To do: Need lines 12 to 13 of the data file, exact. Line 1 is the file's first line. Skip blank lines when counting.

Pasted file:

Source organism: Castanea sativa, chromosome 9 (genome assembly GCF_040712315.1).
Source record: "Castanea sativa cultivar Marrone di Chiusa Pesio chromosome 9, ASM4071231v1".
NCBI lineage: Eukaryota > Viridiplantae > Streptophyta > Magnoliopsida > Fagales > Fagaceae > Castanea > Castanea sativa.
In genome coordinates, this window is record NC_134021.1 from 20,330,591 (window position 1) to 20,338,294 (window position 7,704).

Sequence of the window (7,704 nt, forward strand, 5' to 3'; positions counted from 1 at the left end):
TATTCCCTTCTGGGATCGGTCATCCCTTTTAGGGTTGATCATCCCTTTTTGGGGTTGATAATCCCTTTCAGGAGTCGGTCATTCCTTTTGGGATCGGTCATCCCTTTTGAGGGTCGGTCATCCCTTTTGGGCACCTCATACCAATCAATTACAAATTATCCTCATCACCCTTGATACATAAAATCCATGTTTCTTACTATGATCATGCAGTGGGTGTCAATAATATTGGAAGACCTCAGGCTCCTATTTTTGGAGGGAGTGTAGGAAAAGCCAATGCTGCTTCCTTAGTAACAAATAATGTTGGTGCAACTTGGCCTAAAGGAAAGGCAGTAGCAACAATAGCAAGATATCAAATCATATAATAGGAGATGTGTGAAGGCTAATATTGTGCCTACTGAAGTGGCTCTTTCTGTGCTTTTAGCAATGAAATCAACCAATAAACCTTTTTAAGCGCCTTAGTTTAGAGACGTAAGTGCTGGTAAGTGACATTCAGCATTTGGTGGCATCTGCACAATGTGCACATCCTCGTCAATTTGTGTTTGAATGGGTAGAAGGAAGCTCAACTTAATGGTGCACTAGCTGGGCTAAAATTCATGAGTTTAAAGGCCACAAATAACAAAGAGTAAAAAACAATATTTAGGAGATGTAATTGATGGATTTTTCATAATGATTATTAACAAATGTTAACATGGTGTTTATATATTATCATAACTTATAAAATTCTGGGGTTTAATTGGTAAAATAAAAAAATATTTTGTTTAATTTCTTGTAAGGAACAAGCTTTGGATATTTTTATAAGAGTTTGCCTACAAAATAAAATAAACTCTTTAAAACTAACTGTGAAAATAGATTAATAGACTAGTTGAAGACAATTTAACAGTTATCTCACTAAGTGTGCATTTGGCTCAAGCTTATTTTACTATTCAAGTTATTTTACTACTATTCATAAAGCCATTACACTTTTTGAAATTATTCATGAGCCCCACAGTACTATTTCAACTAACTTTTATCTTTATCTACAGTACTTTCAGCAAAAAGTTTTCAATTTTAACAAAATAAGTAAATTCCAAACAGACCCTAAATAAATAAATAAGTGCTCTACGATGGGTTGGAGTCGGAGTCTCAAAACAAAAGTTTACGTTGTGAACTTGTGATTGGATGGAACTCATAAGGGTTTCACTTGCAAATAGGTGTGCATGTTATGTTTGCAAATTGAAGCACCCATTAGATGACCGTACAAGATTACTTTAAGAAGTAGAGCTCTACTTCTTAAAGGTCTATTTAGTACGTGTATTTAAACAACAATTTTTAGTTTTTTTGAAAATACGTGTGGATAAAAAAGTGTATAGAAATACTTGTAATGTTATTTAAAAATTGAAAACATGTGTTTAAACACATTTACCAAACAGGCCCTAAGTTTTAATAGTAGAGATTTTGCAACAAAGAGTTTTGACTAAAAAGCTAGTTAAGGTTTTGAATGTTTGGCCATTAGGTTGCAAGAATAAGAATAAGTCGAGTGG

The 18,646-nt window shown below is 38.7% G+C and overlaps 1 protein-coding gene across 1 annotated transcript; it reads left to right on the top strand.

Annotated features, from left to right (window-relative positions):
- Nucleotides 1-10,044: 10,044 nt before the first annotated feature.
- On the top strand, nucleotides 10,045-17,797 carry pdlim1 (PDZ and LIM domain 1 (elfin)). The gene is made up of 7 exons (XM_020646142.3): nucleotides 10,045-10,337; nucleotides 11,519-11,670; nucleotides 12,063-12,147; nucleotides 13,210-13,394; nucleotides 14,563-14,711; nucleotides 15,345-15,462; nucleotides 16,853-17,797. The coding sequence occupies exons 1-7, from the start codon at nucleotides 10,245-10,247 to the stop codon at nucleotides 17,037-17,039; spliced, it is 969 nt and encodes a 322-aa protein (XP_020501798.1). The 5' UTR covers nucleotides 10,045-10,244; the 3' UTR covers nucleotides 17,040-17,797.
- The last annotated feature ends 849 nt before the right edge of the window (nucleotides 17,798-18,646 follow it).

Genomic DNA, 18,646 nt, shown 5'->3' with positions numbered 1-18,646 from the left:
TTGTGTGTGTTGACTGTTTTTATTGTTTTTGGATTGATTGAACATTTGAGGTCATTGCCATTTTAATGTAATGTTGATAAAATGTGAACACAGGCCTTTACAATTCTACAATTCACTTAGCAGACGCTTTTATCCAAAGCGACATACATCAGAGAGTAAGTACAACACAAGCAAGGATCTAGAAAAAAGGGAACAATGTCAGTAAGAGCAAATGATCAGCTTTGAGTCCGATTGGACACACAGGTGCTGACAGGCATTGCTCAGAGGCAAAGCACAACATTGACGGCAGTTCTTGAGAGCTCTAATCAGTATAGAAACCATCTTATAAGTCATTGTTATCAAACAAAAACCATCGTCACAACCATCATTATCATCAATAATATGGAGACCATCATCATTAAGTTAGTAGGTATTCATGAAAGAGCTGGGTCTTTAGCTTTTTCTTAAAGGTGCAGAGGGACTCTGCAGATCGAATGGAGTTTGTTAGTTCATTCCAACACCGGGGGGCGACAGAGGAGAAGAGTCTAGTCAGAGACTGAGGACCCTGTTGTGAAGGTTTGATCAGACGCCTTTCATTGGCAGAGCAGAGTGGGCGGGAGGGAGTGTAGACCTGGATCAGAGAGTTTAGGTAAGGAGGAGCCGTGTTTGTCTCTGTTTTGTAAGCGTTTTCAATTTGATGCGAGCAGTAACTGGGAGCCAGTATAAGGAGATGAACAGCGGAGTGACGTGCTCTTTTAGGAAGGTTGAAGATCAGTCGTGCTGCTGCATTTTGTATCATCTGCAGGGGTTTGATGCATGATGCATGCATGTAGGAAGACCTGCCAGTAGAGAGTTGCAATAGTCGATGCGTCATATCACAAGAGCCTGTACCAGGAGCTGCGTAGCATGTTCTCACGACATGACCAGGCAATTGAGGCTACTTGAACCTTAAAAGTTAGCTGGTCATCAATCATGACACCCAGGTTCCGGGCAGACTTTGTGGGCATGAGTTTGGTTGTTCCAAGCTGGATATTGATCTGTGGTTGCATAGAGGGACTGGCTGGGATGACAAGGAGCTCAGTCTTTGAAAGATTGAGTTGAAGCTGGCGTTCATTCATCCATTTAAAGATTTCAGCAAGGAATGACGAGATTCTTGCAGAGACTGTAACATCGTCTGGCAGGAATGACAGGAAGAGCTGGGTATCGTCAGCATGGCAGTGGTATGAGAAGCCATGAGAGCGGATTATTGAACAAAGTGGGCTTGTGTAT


Genomic DNA, 18,646 nt, shown 5'->3' with positions numbered 1-18,646 from the left:
TTGTGTGTGTTGACTGTTTTTATTGTTTTTGGATTGATTGAACATTTGAGGTCATTGCCATTTTAATGTAATGTTGATAAAATGTGAACACAGGCCTTTACAATTCTACAATTCACTTAGCAGACGCTTTTATCCAAAGCGACATACATCAGAGAGTAAGTACAACACAAGCAAGGATCTAGAAAAAAGGGAACAATGTCAGTAAGAGCAAATGATCAGCTTTGAGTCCGATTGGACACACAGGTGCTGACAGGCATTGCTCAGAGGCAAAGCACAACATTGACGGCAGTTCTTGAGAGCTCTAATCAGTATAGAAACCATCTTATAAGTCATTGTTATCAAACAAAAACCATCGTCACAACCATCATTATCATCAATAATATGGAGACCATCATCATTAAGTTAGTAGGTATTCATGAAAGAGCTGGGTCTTTAGCTTTTTCTTAAAGGTGCAGAGGGACTCTGCAGATCGAATGGAGTTTGTTAGTTCATTCCAACACCGGGGGGCGACAGAGGAGAAGAGTCTAGTCAGAGACTGAGGACCCTGTTGTGAAGGTTTGATCAGACGCCTTTCATTGGCAGAGCAGAGTGGGCGGGAGGGAGTGTAGACCTGGATCAGAGAGTTTAGGTAAGGAGGAGCCGTGTTTGTCTCTGTTTTGTAAGCGTTTTCAATTTGATGCGAGCAGTAACTGGGAGCCAGTATAAGGAGATGAACAGCGGAGTGACGTGCTCTTTTAGGAAGGTTGAAGATCAGTCGTGCTGCTGCATTTTGTATCATCTGCAGGGGTTTGATGCATGATGCATGCATGTAGGAAGACCTGCCAGTAGAGAGTTGCAATAGTCGATGCGTCATATCACAAGAGCCTGTACCAGGAGCTGCGTAGCATGTTCTCACGACATGACCAGGCAATTGAGGCTACTTGAACCTTAAAAGTTAGCTGGTCATCAATCATGACACCCAGGTTCCGGGCAGACTTTGTGGGCATGAGTTTGGTTGTTCCAAGCTGGATATTGATCTGTGGTTGCATAGAGGGACTGGCTGGGATGACAAGGAGCTCAGTCTTTGAAAGATTGAGTTGAAGCTGGCGTTCATTCATCCATTTAAAGATTTCAGCAAGGAATGACGAGATTCTTGCAGAGACTGTAACATCGTCTGGCAGGAATGACAGGAAGAGCTGGGTATCGTCAGCATGGCAGTGGTATGAGAAGCCATGAGAGCGGATTATTGAACAAAGTGGGCTTGTGTAT